Last Updated on August 25, 2022 by Oddmund Groette
There are some very aggressive market strategies that seek to capitalize on very fast-moving markets. The Bump and Run chart pattern is one of such aggressive strategies that will help you spot the end of a trend and the beginning of a new one. But what does the pattern entail?
The Bump and Run Reversal (BARR) is a reversal chart pattern that is formed when an asset’s price goes through a fast and large price hike or decline due to excessive speculation in the asset leading to a buying or selling climax, as the case may be, and a subsequent price reversal.
Let’s take a look at this pattern.
What is the Bump and Run chart pattern strategy?
As the name implies, the Bump and Run Reversal (BARR) is a reversal pattern that forms from excessive speculation. In an uptrend, it results from a buying climax that gives way to a bearish reversal, while in a downtrend, it often from a selling climax or capitulation, which eventually gives way to a bullish reversal.
The pattern was developed by Thomas Bulkowski in 1996 but was introduced to the trading world in the June 97 issue of Technical Analysis of Stocks and Commodities. It is also one of the patterns included in Bulkowski’s book, the Encyclopedia of Chart Patterns. Bulkowski identified three main phases to the pattern:
The Lead-in Trend: This is the first phase of the pattern. It is just the general trend with the usual up and down waves forming on normal volume. A trendline across the swing lows (uptrend) or (downtrend) highs shows the gradient of the trend.
The Bump: This second phase of the pattern is marked by a rapid price movement, creating a steeper trendline. This is often caused by excessive speculative interest in the asset and happens on high trading volume.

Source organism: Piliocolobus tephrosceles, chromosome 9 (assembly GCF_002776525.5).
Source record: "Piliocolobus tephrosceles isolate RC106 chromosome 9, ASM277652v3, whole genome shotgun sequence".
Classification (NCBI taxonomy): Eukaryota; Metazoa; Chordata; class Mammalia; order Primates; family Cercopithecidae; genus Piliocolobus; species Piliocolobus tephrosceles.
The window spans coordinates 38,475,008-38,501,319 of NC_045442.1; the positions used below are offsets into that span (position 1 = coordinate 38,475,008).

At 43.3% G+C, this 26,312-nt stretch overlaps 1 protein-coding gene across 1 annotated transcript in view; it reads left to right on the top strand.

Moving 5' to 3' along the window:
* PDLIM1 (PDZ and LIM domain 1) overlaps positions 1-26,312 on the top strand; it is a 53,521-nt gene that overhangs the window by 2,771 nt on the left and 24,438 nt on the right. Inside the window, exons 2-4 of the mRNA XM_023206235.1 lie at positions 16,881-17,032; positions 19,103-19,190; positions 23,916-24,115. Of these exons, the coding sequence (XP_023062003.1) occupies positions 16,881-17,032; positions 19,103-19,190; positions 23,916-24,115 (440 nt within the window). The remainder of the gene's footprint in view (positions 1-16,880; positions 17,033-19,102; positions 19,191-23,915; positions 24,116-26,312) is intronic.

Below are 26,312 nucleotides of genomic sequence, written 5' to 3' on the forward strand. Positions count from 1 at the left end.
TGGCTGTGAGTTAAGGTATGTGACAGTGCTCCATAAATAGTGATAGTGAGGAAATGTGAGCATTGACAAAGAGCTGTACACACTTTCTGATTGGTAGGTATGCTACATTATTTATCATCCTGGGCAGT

The Run: This is the final phase of the pattern. It starts with the price pulling back to the main trendline (lead-in trendline), but it eventually breaks the trendline, leading to a reversal.
Bump and run reversal bottom pattern
This is also known as the bullish bump and run pattern because it could lead to a reversal to a bullish trend. The pattern starts with a standard bearish trend. Suddenly, a relatively big bearish trend impulse appears on the chart – the bump. After new lows are reached, the price action reverses, reaches the lead-in downtrend line, and breaks it upwards to start a fresh bullish move – the run.
Bearish bump and run pattern
The bearish Bump and Run pattern starts with a standard bullish trend (the lead-in trend). Then the price starts climbing faster, creating a steeper trendline (the bump). After reaching a new high, the price declines to the lead-in trendline and breaks it. This line break is the start of the run, which is the emergence of a bearish trend. If you are able to catch a stock at this point, you stand to make a significant gain on a short-sell trade.
Bump and run trading strategy (backtest and example)
A backtest of bump and run trading strategy is coming soon.